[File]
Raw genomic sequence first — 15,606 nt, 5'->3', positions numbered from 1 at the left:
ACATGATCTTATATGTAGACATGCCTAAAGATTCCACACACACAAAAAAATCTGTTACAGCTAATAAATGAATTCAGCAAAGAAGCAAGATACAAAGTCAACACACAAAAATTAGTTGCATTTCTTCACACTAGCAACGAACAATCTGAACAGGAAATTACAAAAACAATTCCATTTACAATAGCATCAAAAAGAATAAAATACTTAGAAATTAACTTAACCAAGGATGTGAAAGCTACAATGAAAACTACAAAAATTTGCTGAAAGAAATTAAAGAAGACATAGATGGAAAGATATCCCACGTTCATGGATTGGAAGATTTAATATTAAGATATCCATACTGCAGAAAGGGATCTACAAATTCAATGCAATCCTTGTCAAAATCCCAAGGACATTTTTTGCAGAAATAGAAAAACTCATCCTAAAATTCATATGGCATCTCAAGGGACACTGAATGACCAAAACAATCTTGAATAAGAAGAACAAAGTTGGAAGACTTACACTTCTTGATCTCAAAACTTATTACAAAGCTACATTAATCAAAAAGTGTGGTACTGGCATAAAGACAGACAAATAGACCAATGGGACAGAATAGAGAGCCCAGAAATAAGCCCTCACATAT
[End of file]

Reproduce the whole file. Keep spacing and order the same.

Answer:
Raw genomic sequence first — 15,606 nt, 5'->3', positions numbered from 1 at the left:
ACATGATCTTATATGTAGACATGCCTAAAGATTCCACACACACAAAAAAATCTGTTACAGCTAATAAATGAATTCAGCAAAGAAGCAAGATACAAAGTCAACACACAAAAATTAGTTGCATTTCTTCACACTAGCAACGAACAATCTGAACAGGAAATTACAAAAACAATTCCATTTACAATAGCATCAAAAAGAATAAAATACTTAGAAATTAACTTAACCAAGGATGTGAAAGCTACAATGAAAACTACAAAAATTTGCTGAAAGAAATTAAAGAAGACATAGATGGAAAGATATCCCACGTTCATGGATTGGAAGATTTAATATTAAGATATCCATACTGCAGAAAGGGATCTACAAATTCAATGCAATCCTTGTCAAAATCCCAAGGACATTTTTTGCAGAAATAGAAAAACTCATCCTAAAATTCATATGGCATCTCAAGGGACACTGAATGACCAAAACAATCTTGAATAAGAAGAACAAAGTTGGAAGACTTACACTTCTTGATCTCAAAACTTATTACAAAGCTACATTAATCAAAAAGTGTGGTACTGGCATAAAGACAGACAAATAGACCAATGGGACAGAATAGAGAGCCCAGAAATAAGCCCTCACATAT